Scar eventually succeeds in killing Mufasa, and he makes Simba think that it was his fault. Simba decides to run away instead of dealing with his problems. Simba almost dies but he gets saved by Timon and Pumba. Timon is a sarcastic meerkat and Pumba is a stupid, smelly warthog. They decide to take in Simba and they teach him about Hakuna Matata and how to live a carefree life.

Simba grows up with them, but he can’t forget his past. One day, his old pal Nala shows up on their turf looking for food. Simba and Nala are ecstatic to see each other again and sparks fly. Nala is surprised to learn that Simba is still alive, and Simba is surprised to learn that Scar has taken over the throne and the kingdom is suffering. Nala tells Simba to get his shit together and claim the crown that’s rightfully his. Simba still thinks that he killed his dad and doesn’t want to go back and deal with his inner demons.

But then he talks to a monkey and a cloud that looks and sounds like his dead dad and he decides to go back. Timon and Pumba decide they have to help their friend and they hitch a ride back with Nala.

Simba confronts Scar and finds out the truth about Scar killing his dad and Simba learns it wasn’t his fault. Stuff happens and Simba emerges victorious and becomes the Lion King. And then he and Nala have a baby lion and the circle of life goes on.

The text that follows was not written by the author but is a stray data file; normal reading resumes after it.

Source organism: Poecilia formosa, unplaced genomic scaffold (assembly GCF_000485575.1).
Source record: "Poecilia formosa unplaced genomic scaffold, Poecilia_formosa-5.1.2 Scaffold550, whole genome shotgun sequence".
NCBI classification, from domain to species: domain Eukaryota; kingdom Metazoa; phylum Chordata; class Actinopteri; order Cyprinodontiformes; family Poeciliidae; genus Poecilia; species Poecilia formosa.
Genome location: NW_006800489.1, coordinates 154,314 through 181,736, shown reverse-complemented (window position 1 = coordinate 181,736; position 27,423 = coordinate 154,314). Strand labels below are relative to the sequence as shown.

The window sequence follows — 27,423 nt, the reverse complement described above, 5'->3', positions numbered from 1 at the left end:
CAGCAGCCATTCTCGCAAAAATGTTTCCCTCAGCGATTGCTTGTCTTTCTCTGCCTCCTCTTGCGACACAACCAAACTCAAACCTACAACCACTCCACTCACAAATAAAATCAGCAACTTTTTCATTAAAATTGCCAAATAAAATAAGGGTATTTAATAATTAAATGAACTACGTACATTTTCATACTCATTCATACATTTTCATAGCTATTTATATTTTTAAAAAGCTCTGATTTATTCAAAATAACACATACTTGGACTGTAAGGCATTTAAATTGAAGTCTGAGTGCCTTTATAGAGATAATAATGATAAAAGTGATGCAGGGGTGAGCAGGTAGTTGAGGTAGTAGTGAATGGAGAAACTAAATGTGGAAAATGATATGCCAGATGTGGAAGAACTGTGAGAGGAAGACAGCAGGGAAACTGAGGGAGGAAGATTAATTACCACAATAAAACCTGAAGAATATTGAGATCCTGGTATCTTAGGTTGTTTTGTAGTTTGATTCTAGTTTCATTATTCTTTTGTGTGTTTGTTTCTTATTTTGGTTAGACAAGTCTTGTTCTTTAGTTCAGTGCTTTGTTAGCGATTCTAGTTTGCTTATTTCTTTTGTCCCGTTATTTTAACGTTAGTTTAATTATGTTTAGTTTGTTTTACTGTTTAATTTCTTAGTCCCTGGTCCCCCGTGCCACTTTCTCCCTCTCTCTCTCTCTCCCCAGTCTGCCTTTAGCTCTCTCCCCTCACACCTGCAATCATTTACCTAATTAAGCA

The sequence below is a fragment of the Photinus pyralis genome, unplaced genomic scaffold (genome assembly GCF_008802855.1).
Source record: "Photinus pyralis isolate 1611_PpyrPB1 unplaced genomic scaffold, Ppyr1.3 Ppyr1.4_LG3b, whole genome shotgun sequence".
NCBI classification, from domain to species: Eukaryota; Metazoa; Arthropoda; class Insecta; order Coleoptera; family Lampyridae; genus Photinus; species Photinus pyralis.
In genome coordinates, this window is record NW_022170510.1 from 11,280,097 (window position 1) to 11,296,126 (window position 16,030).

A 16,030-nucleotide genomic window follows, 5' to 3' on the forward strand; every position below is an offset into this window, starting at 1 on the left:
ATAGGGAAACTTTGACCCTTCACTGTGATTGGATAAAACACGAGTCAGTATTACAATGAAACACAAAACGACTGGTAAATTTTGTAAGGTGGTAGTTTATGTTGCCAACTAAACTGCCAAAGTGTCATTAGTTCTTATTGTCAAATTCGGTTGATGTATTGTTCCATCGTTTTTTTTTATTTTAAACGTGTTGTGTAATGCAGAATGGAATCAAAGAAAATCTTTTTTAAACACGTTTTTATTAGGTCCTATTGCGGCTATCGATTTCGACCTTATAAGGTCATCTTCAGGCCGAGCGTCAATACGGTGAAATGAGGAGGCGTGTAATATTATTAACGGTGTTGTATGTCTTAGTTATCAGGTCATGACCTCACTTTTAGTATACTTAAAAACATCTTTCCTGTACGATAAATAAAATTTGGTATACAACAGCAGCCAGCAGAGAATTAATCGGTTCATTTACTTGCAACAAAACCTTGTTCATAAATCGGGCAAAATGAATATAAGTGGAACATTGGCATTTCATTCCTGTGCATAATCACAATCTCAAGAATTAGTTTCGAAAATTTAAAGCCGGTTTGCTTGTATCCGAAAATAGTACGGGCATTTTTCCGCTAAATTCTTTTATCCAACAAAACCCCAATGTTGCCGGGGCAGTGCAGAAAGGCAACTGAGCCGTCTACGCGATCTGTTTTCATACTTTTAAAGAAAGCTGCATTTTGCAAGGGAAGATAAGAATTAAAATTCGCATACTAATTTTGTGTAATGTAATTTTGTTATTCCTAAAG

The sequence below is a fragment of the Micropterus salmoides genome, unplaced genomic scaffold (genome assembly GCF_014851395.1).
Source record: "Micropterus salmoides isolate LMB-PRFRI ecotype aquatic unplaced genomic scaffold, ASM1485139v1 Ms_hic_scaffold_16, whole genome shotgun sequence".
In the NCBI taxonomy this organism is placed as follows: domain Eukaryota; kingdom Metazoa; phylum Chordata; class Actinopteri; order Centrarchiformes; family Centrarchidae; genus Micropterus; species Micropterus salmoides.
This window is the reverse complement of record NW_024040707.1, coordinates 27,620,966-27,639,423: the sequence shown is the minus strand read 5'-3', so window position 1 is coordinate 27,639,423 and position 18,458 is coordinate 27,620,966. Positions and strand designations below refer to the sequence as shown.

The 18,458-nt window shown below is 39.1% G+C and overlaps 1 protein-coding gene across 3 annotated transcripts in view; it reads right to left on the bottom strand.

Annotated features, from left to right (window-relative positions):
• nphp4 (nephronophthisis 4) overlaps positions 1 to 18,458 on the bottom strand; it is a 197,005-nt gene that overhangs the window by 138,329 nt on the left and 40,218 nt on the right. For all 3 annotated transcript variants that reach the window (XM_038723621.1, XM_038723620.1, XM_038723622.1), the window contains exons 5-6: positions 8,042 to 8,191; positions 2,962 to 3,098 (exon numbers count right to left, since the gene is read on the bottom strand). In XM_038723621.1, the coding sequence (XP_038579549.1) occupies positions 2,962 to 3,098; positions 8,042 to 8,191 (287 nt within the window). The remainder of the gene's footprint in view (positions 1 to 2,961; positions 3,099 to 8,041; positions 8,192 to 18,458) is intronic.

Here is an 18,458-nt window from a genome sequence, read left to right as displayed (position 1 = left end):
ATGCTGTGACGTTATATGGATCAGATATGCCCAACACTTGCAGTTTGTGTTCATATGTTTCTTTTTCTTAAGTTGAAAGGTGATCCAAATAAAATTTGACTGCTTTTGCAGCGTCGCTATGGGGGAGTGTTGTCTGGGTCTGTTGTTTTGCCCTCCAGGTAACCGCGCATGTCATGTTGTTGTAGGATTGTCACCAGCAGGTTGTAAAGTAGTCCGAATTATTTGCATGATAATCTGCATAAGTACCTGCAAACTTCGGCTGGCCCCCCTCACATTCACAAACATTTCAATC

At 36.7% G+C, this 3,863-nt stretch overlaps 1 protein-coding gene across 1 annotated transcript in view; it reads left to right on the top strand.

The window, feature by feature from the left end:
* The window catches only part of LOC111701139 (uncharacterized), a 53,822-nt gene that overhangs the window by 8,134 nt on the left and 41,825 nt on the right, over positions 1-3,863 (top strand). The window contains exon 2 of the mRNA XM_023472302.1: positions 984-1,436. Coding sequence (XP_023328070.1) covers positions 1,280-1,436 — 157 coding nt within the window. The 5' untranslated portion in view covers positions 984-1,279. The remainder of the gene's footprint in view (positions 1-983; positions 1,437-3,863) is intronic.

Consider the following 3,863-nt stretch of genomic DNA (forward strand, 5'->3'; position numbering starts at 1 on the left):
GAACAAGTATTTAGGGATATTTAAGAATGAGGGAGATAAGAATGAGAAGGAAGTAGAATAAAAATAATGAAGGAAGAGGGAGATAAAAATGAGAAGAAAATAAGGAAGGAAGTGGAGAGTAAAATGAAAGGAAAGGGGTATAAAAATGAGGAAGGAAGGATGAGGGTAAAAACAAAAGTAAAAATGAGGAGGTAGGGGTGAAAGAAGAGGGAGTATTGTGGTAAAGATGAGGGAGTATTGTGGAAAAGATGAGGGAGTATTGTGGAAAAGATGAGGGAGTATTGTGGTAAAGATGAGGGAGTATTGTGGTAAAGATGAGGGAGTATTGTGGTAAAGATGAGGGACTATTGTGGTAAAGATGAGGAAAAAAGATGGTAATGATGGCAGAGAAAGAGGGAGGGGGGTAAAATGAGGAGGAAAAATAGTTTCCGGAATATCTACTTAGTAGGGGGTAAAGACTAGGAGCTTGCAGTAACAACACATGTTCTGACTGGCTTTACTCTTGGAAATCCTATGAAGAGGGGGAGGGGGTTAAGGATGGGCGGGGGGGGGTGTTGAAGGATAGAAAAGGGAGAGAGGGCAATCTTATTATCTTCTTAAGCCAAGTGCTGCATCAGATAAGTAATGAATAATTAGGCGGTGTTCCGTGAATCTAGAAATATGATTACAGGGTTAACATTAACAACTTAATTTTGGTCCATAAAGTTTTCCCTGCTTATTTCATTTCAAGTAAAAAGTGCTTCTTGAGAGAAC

If you haven’t seen The Lion King in a while, it’s worth revisiting. The plot is clichéd and tired and not at all unique. But it’s the characters and the dialog and the songs that make this a classic. The opening sequence sucks you in, and you know that you’re going to experience something special in this film. There are a lot of animal puns hidden in the dialog and song lyrics. Tim Rice and Elton John’s songs are great and enhance the movie, along with Hans Zimmer’s score.

The voice cast is pretty impressive. Jonathan Taylor Thomas and Matthew Broderick play young and old Simba. James Earl Jones plays Mufasa, Rowan Atkinson (A.K.A. Mr. Bean) plays Zazu, Jeremy Irons plays Scar, Nathan Lane and Ernie Sabella play Timon and Pumba, and Cheech Marin and Whoopi Goldberg play hyenas. They originally wanted Tommy Chong to play one of the hyenas. Cheech and Chong in a Disney movie? There would have been way more jokes about the grasslands, that’s for sure. We missed out.

This is an awesome movie and it’s like a time machine that takes you back to when you used to watch it as a kid. You remember where you watched it, who you watched it with, you remember singing those damn songs, and trying not to cry when Mufasa dies.

This movie doesn’t have a great story. But it has great moments. It has great music. It has a great cast. It has great visuals. When you add those attributes up, it makes The Lion King better than what it should be. It’s now one of those movies that you have to see. If you haven’t seen The Lion King people look at you funny. No childhood is complete without seeing this movie. If you haven’t seen it by this point, you are probably going out of your way to avoid it, and that’s sad because you deserve a childhood.

Critically Rated at 16/17